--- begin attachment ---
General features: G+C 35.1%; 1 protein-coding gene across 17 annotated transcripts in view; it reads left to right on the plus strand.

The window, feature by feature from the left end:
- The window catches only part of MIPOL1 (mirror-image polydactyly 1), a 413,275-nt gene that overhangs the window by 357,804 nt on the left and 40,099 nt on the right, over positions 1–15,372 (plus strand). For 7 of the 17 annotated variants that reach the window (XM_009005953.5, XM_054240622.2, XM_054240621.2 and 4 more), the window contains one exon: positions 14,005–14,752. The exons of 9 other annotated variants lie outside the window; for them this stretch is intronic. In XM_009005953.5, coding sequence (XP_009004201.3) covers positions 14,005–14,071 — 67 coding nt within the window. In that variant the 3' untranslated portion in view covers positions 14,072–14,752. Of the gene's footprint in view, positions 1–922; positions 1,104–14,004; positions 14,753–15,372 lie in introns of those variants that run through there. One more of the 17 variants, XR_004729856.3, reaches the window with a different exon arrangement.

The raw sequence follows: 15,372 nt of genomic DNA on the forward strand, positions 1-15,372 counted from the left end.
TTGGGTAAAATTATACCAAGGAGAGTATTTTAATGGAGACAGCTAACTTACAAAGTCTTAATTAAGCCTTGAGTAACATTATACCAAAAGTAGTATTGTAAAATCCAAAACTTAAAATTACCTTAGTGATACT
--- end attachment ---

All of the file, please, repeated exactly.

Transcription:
General features: G+C 35.1%; 1 protein-coding gene across 17 annotated transcripts in view; it reads left to right on the plus strand.

The window, feature by feature from the left end:
- The window catches only part of MIPOL1 (mirror-image polydactyly 1), a 413,275-nt gene that overhangs the window by 357,804 nt on the left and 40,099 nt on the right, over positions 1–15,372 (plus strand). For 7 of the 17 annotated variants that reach the window (XM_009005953.5, XM_054240622.2, XM_054240621.2 and 4 more), the window contains one exon: positions 14,005–14,752. The exons of 9 other annotated variants lie outside the window; for them this stretch is intronic. In XM_009005953.5, coding sequence (XP_009004201.3) covers positions 14,005–14,071 — 67 coding nt within the window. In that variant the 3' untranslated portion in view covers positions 14,072–14,752. Of the gene's footprint in view, positions 1–922; positions 1,104–14,004; positions 14,753–15,372 lie in introns of those variants that run through there. One more of the 17 variants, XR_004729856.3, reaches the window with a different exon arrangement.

The raw sequence follows: 15,372 nt of genomic DNA on the forward strand, positions 1-15,372 counted from the left end.
TTGGGTAAAATTATACCAAGGAGAGTATTTTAATGGAGACAGCTAACTTACAAAGTCTTAATTAAGCCTTGAGTAACATTATACCAAAAGTAGTATTGTAAAATCCAAAACTTAAAATTACCTTAGTGATACT